John McCain Morphs Into Hillary Clinton

Political pundits and even the politicians themselves seem to like comparing the candidates to someone else in public life. John McCain has compared Obama to both Williams Jenning Bryan and Jimmy Carter, while others have compared him more to both Ronald Reagan and John Kennedy. Recently McCain has compared himself to Teddy Roosevelt, which he undoubtedly prefers to John Heilemann’s comparison of him to Hillary Clinton. Hellemann finds that McCain is now running Hillary Clinton’s campaign against Obama. He first notes the changes in campaign staff, but argues that the comparisons extend beyond this:

That Clinton and McCain would run similar races might seem odd. Their ideological differences are severe, and no one sane would ever call Clinton a maverick or McCain a feminist. But it’s also true that they share a view of politics and policy. They venerate the Senate as a noble institution, not as the imagination-deadening, soul-destroying hellhole that it is. They regard legislative experience, forging compromises in the trenches, as formative and indispensable. They see having national-security chops as a sine qua non for sitting in the Oval Office.

It was this conception of politics and the presidency, however, that got Hillary into so much trouble in her battle with Obama. And while McCain largely avoids the rhetorical traps she fell into—the laundry-listy rhetoric, the countless small-bore policy proposals—the thrust of his campaign is much the same as hers was: The emphasis on résumé, the willful avoidance of grappling with the desire for change so evident in the electorate, and, perhaps most problematic, the eschewal of big, bold, animating ideas and grand thematics.

This was not, it should be said, the kind of campaign that McCain and his advisers planned at the outset. Back in the days when McCain was still being guided by John Weaver, the strategist–cum–soul mate who crafted his message in 2000 and then fell out of favor in mid-2007 when McCain’s campaign imploded, the idea had been to run on a handful of sweeping reformist goals—entitlement reform, ethics reform, immigration reform, spending reform, etc.—and position McCain as willing to put country ahead of personal political ambition. How? As reported first by The Atlantic’s Marc Ambinder, when McCain announced his candidacy, he was “inches away” from pledging to serve only one term if elected. “It would have been the most selfless act in modern American politics,” a Republican told Ambinder—and one that would have served as a powerful contrast point in a race against either Clinton or Obama.

But McCain was persuaded at the last minute to abandon the idea by his friends Senator Lindsey Graham and former senator Phil Gramm—just as Clinton was convinced not to run a bolder, more human campaign by the more conservative voices in her sphere. Since then, McCain’s effort, like Clinton’s, has been increasingly poll-driven (offshore oil drilling, anyone?), corporate (the phalanx of lobbyists that surrounds him, robbing him of his reformist cred), and almost entirely lacking any positive vision of what he wants to achieve as president, beyond winning the war in Iraq. Indeed, McCain’s assorted flip-flops, notably regarding his position on the Bush tax cuts, have left him vulnerable to the charge that was ultimately most damaging to Clinton and is even more damaging to him, given his image as a principled straight-talker: that he will say and do anything to win.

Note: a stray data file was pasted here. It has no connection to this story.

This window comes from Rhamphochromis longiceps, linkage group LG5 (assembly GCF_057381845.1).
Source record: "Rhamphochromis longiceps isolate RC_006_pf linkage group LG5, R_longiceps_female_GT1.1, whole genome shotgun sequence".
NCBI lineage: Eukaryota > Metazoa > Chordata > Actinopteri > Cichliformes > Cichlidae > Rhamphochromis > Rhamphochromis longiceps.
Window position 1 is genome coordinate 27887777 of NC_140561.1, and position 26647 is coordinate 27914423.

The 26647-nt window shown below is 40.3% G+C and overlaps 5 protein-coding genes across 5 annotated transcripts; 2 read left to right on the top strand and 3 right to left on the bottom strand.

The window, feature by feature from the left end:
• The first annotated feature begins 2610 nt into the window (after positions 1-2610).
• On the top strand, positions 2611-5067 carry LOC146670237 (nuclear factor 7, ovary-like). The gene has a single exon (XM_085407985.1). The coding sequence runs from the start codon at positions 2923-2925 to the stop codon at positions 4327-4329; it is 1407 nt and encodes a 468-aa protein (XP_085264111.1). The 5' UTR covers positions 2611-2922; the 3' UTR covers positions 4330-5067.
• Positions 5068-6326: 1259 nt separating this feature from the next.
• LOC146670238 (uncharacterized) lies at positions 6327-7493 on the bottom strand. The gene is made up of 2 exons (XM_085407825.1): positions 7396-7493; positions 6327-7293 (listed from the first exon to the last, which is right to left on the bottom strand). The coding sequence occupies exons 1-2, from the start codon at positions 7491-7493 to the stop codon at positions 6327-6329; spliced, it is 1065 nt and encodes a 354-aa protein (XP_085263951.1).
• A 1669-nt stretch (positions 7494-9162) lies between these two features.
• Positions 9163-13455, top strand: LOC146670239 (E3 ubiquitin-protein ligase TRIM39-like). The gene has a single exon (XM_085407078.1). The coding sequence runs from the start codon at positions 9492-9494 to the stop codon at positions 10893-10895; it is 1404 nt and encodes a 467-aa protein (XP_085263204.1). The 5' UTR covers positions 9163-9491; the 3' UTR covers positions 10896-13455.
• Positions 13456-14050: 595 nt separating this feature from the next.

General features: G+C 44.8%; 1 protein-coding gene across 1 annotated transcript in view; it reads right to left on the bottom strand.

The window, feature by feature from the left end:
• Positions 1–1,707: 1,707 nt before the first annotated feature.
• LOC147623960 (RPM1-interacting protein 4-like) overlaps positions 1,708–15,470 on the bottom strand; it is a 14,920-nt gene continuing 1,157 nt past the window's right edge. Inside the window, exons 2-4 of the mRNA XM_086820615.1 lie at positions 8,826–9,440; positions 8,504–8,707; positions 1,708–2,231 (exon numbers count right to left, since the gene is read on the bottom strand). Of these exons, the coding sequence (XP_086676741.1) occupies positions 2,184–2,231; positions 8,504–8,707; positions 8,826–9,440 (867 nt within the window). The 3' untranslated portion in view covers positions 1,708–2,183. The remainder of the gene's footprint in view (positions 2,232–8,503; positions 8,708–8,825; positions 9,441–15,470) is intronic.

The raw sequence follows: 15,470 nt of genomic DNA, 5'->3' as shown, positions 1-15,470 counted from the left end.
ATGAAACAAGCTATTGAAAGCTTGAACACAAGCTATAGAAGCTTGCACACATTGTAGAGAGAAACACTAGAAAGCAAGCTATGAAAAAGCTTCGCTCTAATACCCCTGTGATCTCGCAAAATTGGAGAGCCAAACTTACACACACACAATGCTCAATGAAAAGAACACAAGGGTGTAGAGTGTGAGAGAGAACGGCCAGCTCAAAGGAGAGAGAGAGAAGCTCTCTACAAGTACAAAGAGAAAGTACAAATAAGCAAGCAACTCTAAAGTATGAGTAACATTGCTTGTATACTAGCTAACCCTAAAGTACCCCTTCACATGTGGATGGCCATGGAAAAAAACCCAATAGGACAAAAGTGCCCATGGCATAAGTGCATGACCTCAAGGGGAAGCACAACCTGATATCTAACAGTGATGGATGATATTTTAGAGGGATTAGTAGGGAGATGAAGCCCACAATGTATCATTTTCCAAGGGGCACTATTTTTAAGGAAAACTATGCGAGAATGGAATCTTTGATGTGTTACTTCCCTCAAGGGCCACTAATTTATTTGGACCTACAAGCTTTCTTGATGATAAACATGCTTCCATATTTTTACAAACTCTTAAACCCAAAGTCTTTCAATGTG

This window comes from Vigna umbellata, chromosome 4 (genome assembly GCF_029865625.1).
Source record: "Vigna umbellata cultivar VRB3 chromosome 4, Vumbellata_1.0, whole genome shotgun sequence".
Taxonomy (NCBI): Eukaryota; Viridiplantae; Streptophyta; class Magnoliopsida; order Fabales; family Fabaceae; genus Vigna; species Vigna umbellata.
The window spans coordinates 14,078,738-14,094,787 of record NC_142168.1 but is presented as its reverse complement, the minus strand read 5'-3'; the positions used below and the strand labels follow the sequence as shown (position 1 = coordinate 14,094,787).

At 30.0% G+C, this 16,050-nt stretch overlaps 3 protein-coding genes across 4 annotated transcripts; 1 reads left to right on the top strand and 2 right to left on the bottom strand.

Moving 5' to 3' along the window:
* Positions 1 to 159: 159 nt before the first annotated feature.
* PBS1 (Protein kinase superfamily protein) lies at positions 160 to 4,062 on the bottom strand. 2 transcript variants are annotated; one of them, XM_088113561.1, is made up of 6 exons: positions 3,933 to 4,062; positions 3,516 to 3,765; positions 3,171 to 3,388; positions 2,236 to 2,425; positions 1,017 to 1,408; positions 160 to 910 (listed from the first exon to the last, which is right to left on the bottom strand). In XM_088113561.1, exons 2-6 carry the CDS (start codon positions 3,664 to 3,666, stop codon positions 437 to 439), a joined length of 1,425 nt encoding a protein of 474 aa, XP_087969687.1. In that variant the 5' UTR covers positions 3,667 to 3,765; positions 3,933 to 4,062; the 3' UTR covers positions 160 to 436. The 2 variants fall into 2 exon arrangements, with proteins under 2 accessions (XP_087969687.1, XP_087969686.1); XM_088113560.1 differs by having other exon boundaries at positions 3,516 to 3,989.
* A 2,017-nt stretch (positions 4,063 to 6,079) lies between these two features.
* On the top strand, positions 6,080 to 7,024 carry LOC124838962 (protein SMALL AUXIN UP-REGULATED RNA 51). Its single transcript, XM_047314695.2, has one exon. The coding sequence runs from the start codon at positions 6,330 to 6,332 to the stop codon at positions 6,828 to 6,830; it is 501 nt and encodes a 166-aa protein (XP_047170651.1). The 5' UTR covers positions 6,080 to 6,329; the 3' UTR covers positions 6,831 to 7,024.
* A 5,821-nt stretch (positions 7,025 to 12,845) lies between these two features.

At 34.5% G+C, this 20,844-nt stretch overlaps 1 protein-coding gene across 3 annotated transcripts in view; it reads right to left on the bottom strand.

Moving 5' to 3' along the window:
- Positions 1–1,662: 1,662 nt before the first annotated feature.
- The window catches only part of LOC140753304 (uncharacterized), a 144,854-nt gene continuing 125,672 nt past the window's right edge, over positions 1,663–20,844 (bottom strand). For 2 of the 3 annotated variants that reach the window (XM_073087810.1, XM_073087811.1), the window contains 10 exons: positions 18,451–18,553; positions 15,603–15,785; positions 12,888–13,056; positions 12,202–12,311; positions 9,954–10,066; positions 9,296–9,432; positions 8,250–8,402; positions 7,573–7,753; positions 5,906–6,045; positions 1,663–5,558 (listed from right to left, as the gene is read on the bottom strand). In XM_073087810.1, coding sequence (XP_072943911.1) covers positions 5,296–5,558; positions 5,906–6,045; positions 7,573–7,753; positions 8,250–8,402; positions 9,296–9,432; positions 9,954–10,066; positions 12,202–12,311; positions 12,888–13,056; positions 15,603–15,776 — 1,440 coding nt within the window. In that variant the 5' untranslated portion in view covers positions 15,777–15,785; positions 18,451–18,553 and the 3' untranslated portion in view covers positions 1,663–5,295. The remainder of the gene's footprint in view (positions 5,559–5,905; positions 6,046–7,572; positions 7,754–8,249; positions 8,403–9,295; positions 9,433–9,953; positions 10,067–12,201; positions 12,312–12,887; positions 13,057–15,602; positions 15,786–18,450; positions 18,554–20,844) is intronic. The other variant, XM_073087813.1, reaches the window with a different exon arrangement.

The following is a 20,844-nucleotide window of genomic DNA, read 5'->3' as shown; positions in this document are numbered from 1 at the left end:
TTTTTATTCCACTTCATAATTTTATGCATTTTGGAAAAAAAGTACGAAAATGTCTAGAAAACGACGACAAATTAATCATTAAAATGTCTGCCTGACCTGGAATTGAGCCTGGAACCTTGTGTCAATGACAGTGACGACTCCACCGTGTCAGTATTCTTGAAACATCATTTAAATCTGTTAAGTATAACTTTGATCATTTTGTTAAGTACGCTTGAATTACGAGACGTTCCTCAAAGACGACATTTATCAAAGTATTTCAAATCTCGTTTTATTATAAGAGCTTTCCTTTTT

McCain’s lack of a positive vision, along with the perception that his campaign is primarily about saying anything to win, might be the most damaging comparison to Clinton. Hillary Clinton campaigned as the inevitable winner, failing to give many voters any real reason to support her (unless her gender was a sufficient reason). Once she no longer looked like a sure winner many Democrats saw no reason to support her, and her desperation measures only gave Democrats a stronger reason to vote against her.

The primaries became all about Obama. It soon became clear that Obama would win as long as he could convince the voters he was ready to be president. Experience did not matter much as all three of the top tier candidates had far less experience than the second tier candidates. Obama’s lack of experience might even have been a plus. For those of us who have been dissatisfied with the status quo in government, and found the Democrats to be preferable to the Republicans but only marginally so, an outsider to Washington might have been the best solution. Having experience teaching Constitutional law and in the state legislature provided Obama with sufficient experience to  still be considered a credible candidate.

With McCain following Clinton’s strategy, the general election campaign remains all about Obama. He will likely win as long as he can convince voters in the general election campaign that he is capable of being president. The Republicans might run an even dirtier campaign than Clinton, but this is far from certain as Obama has shown considerable skill in deflecting dirty attacks. Just as dirty tactics backfired against Clinton by providing more reason to vote for the alternative, Republicans who resort to Rove style attacks will also remind voters of why they don’t want four more years of Bush/Rove/Clinton style politics. Unless McCain gives voters a real reason to vote for him, a majority are likely to vote for Obama, regardless if they are doing so out of a desire for change, support for his views, or just because they are excited about the fresh new face in politics.

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